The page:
Just days before the pandemic lockdown hit, Halifax magician Vincenzo Ravina found himself in Las Vegas.
While gambling and a few Vegas shows would be on the itinerary, the real reason for his visit was to fool one of magic’s most celebrated duo on the CW Network show Penn & Teller: Fool Us.
On the show, aspiring magicians are invited to perform their best trick to try and fool the world-famous team of Penn & Teller. Anyone who succeeds wins the right to perform with the duo in their celebrated show at the Rio Hotel & Casino in Las Vegas.
“Whenever they are about to do a new season, they put out a call in the magic community asking us to send them our most original magic and interesting magic,” says Ravina by phone. “I didn’t think I had a hope of getting on, but they got back to me about a month later, and I ended up on the show.”
But while it might sound easy, Ravina says that he still had to jump through a few television hoops with the show’s producers and went as far as redesigning the trick he had initially submitted.
“The trick I did is called ‘Mind Reading Glasses,’ which involves glasses that look like those old-fashioned 3D glasses, the red and blue ones, and a sci-fi helmet called a thought transmitter,” he explains.
Originally designed as a card trick, the producers asked him if he could use the trick’s premise but without using cards.
“They said that they get a lot of card tricks and so I sent them two options,” he says. “They liked them, so they asked me to do both.”
Customarily used to performing in front of crowds of less than one hundred during shows at the Bus Stop Theatre, Ravina says the experience was simultaneously exciting and filled with anxiety.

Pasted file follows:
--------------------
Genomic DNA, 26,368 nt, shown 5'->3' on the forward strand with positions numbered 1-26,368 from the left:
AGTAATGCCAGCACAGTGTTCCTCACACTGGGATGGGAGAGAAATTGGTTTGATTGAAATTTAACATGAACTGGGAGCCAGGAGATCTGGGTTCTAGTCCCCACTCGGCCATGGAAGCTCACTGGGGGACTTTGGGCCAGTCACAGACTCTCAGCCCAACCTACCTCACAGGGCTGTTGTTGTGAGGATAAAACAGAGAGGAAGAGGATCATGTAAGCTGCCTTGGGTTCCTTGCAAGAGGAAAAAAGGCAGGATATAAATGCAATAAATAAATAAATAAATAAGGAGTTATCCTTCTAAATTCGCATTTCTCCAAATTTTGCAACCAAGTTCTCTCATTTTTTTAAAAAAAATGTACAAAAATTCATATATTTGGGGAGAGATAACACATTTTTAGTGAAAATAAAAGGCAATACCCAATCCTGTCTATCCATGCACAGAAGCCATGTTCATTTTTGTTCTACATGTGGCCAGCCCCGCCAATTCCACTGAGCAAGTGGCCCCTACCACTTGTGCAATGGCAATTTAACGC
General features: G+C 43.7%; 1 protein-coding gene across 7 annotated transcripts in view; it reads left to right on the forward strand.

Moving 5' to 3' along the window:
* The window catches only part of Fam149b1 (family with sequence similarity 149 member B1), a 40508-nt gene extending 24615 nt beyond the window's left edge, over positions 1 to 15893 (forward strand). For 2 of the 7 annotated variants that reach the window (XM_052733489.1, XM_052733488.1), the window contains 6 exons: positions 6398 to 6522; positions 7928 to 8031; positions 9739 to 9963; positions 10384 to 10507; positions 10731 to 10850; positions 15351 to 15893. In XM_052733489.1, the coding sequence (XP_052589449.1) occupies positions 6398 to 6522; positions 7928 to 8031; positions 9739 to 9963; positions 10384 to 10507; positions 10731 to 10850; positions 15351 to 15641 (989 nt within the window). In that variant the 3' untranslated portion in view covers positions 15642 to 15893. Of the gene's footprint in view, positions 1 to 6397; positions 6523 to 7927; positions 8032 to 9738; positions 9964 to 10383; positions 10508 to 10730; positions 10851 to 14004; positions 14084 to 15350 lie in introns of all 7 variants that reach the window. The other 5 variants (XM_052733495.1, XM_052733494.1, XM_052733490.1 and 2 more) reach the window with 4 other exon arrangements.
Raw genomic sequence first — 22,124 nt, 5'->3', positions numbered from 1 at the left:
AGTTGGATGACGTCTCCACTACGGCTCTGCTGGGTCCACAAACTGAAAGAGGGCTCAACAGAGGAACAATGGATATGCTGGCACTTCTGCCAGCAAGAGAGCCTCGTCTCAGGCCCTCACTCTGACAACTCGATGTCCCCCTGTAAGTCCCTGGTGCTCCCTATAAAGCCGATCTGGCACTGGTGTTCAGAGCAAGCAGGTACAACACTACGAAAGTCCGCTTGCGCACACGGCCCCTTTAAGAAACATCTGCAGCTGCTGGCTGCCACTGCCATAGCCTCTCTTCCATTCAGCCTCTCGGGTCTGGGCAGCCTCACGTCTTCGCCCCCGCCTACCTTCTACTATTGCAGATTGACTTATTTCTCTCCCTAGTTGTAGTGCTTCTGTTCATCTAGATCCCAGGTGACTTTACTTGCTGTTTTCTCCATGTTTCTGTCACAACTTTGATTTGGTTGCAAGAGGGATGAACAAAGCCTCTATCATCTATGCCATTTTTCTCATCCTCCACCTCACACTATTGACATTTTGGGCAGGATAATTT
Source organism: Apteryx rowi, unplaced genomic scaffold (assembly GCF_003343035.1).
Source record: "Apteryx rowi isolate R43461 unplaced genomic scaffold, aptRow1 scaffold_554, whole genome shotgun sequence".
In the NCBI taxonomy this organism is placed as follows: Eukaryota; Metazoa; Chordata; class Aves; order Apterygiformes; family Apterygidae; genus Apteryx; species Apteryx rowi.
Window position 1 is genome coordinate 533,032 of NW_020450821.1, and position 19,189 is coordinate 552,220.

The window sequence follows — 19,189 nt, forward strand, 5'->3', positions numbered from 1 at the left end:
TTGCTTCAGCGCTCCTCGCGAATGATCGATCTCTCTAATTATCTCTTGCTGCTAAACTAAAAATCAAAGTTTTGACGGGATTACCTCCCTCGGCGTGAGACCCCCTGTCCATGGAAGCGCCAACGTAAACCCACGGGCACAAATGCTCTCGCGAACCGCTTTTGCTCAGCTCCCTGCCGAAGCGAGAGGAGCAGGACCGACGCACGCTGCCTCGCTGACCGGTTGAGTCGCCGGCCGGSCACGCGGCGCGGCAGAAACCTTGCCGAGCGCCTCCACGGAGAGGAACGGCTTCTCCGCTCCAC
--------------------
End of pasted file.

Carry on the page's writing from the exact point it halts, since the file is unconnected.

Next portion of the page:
“This was 500 people in Las Vegas, on Penn and Teller’s stage, in front of Penn and Teller and Alyson Hannigan, who I am also a huge fan of from Buffy. It was definitely wild,” he says.
Ravina’s performance on stage wasn’t the only television magic taking place during his five days in Sin City.
“There was also rehearsing in front of this panel of producers in a boardroom and an onstage rehearsal,” he says. “And one day, we shot the biography package where I did a dramatization of me doing open mic in Halifax.”
It wasn’t all work though, as Ravina also found time in-between his obligations to the show to take in some of the other magic acts on the Vegas strip.
“They put you up at the Rio Hotel, which was very nice and my wife and a couple of friends came with me, and we were able to go see a bunch of magic shows like David Copperfield, Piff the Magic Dragon.”
Finding his love for magic as a child, Ravina says his interest came from how many young magicians first get hooked.
“I got into magic as a kid with magic kits and going to the library and reading magic books,” he says. “When I was in junior high, I was doing birthday parties and that sort of thing.”
Stepping away from magic, Ravina only recently got back into more seriously the past couple of years. It would be his career as a writer that would eventually bring him back.
“Once I realized I could use magic as a vehicle for my writing and come up with interesting premises to give people strange experiences, I started becoming interested in magic again and trying to put my spin on things.”
It has paid off for Ravina, as only a few make it onto the Penn and Teller stage each season.
But as to whether he ends up fooling the two Vegas magicians and wins a return trip to perform is classified. Sworn to secrecy, Ravina says the only way to find out is to tune in to see the show when it airs on August 3 (check your local listings).
“Which is coincidentally my first wedding anniversary,” he says. “We’re going to have a very small COVID watch party. I think we’re going to save the anniversary celebrations for the next day.”
Halifax audiences will be able to see more of Ravina’s magic as he just signed on to perform in Savour the Sea From a Distance at this year’s virtual Halifax Fringe Festival in September.